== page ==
Maurice Zbriger

From Wikipedia, the free encyclopedia
Jump to: navigation, search

Maurice Zbriger (July 10, 1896, Kamenets-Podolskiy, Ukraine – April 5, 1981, Montreal, Canada) was a Canadian violinist, composer and conductor. He began learning violin as a child, and continued his studies at the conservatory in St. Petersburg, Russia, where he was a classmate of Jascha Heifetz, Nathan Milstein and Mischa Elman.

He left Russia in 1920 and traveled throughout Europe, until he arrived in Montreal in 1924. He quickly found work there at His Majesty's Theatre, in silent film houses, and other venues. He was one of the founders of the Traymore Quartet in 1925, which later became the Traymore Salon Orchestra. He was one of the first Canadians to specialize in Roma music and performed and conducted for a radio show that ran on the station CKAC for 40 years.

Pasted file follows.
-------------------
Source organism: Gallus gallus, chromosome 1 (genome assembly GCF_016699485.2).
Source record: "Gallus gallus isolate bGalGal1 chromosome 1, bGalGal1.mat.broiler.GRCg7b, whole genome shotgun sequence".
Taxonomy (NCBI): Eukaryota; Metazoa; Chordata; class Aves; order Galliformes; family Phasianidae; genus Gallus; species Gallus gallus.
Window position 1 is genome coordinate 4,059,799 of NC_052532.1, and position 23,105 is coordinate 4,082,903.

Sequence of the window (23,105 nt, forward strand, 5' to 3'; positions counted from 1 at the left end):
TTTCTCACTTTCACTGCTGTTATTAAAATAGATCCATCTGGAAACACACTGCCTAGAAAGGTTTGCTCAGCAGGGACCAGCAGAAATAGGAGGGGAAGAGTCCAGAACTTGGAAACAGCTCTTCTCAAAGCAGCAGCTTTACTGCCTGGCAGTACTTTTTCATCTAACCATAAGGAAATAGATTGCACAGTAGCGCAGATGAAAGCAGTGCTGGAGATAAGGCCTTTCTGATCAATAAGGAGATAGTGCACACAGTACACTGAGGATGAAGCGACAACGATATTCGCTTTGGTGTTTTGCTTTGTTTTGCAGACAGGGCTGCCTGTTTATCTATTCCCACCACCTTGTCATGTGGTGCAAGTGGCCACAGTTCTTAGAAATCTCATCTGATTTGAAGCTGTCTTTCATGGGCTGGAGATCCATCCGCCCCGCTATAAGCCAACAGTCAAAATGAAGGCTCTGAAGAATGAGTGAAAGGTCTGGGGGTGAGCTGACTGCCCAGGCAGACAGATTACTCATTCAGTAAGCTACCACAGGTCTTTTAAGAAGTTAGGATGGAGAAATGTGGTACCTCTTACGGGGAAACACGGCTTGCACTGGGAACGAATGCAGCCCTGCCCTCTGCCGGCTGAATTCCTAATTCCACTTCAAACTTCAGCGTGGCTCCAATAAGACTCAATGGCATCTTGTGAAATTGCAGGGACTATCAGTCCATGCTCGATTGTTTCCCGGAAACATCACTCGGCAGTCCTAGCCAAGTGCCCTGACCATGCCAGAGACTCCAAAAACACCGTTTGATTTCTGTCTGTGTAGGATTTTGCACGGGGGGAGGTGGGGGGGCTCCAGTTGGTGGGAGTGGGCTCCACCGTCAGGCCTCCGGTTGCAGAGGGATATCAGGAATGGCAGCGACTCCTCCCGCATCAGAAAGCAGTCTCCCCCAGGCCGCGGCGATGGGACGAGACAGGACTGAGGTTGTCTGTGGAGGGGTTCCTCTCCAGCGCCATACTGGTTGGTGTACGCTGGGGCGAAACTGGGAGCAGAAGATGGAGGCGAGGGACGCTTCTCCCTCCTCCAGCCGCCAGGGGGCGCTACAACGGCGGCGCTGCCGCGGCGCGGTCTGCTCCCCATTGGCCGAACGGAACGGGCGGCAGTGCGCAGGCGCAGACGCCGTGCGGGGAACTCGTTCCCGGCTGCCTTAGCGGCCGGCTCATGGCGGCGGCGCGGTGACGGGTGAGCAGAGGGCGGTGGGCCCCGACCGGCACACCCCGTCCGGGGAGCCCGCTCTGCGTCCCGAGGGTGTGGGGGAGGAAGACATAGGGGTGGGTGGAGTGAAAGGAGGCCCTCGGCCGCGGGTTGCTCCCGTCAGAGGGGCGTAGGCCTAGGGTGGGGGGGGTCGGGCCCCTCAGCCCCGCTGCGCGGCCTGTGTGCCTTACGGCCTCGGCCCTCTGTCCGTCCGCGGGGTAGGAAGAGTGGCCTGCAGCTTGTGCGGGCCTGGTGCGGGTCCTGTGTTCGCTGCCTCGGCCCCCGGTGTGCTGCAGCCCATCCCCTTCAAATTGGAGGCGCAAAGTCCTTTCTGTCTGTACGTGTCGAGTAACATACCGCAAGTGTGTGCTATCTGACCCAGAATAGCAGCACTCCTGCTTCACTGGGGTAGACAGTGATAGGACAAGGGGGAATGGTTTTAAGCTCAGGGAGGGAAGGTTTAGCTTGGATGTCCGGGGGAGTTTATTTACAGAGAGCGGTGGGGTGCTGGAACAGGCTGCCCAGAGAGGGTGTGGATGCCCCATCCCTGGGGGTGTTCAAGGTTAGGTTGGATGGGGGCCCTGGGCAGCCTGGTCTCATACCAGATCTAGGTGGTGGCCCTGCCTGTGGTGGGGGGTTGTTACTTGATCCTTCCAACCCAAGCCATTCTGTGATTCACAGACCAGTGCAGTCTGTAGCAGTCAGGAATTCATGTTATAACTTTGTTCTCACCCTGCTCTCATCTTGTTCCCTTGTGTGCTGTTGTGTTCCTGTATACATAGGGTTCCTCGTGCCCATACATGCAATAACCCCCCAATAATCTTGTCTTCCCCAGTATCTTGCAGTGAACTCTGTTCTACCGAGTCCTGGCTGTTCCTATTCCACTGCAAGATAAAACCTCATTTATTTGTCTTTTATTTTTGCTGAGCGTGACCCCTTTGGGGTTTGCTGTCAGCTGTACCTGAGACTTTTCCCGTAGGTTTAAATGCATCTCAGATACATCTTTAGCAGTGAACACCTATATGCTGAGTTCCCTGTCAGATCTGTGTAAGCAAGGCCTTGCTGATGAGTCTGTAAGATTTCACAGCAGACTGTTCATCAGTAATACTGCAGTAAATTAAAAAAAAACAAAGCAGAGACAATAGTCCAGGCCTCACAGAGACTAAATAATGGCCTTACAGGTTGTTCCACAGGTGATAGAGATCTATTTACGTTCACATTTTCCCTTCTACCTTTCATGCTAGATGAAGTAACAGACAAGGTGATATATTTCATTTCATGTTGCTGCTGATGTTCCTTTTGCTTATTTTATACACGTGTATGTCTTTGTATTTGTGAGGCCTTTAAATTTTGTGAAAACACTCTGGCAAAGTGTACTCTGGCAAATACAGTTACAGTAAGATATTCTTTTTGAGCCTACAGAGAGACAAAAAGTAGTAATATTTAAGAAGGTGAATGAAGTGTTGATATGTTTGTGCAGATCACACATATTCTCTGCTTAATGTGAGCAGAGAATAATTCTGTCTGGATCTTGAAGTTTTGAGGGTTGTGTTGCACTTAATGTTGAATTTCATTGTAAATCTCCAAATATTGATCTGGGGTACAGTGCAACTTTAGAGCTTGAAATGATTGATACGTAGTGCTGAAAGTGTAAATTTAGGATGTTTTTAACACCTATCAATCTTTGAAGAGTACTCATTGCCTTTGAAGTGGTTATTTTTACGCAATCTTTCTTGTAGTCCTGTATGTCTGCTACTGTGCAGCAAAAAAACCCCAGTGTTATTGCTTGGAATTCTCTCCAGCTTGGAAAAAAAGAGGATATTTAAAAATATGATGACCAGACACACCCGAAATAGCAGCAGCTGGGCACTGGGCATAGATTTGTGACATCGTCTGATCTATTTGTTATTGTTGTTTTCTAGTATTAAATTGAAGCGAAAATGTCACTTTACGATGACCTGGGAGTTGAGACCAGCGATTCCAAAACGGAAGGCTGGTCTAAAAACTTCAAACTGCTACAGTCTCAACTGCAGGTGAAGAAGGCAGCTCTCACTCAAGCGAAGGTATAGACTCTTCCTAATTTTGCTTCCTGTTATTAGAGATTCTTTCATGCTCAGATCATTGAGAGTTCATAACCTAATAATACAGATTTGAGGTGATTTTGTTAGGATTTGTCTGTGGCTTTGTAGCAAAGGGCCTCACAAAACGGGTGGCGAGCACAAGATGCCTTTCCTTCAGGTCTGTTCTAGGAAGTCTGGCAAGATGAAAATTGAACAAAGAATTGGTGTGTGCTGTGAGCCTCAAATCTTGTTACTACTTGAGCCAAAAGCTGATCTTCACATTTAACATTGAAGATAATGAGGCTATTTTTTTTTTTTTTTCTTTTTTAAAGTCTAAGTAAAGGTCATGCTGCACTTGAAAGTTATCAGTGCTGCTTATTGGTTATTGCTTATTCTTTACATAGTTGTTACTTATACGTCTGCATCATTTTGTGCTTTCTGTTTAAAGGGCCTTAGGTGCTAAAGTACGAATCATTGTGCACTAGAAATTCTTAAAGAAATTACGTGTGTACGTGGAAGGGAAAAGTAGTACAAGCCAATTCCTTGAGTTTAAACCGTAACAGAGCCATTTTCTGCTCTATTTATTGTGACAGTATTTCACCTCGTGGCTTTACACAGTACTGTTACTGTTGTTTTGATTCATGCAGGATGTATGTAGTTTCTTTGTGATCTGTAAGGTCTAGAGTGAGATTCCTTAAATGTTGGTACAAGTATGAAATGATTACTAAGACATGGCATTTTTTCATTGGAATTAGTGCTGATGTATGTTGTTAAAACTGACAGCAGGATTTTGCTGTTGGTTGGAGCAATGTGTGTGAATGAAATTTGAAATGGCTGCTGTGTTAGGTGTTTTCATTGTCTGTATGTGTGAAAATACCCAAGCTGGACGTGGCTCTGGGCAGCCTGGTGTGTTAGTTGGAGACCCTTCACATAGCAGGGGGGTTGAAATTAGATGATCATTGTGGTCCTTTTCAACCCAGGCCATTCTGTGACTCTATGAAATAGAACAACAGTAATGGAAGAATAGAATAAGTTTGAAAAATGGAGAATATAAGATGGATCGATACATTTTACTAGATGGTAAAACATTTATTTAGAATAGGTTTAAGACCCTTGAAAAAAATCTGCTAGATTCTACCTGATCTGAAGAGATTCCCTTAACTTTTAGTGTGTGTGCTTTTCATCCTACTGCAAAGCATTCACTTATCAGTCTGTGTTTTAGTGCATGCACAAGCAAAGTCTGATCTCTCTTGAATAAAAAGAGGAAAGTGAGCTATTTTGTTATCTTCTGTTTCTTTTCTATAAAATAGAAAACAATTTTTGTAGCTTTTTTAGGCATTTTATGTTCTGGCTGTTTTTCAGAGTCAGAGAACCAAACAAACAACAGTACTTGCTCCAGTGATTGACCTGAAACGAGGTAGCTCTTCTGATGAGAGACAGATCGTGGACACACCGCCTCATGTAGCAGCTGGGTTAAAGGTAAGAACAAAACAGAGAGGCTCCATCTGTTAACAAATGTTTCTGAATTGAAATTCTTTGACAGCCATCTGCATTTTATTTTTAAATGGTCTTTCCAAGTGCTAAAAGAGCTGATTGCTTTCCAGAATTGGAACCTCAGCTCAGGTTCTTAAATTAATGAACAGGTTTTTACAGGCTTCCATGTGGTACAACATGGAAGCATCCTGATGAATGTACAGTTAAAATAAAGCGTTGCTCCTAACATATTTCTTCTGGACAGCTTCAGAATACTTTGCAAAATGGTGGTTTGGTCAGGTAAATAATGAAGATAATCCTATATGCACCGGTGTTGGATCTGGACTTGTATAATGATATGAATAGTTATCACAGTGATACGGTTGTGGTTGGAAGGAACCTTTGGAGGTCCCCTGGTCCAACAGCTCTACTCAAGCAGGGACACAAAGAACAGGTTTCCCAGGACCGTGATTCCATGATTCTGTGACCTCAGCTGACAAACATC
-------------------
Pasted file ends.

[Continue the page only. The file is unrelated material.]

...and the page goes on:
Zbriger became a partner in, and eventually the sole owner of, the Montreal Hebrew Delicatessen. Better known as "Schwartz's", this restaurant is famous for its distinctive Montreal-style smoked meat. With the profits from this business, Zbriger spent many thousands of dollars organizing free concerts of his music.

Zbriger was unable to pursue a career as a concert violinist because his wife was in poor health. Mrs. Zbriger was a pianist and co-composed music with Maurice, until her death after 65 years of marriage.

Many of Zbriger's compositions were dedicated to famous people. He wrote The Vincent Massey March (1952) for the Canadian statesman of the same name, while "Mother's Lullaby" (1948) was dedicated to Charles, Prince of Wales upon his birth. The individuals honored by Zbriger frequently received copies of the music with letters he commissioned.

In his later years, arthritis in his hands prevented Zbriger from performing publicly, though he continued to compose and conduct until his death.

Sources[edit]

External links[edit]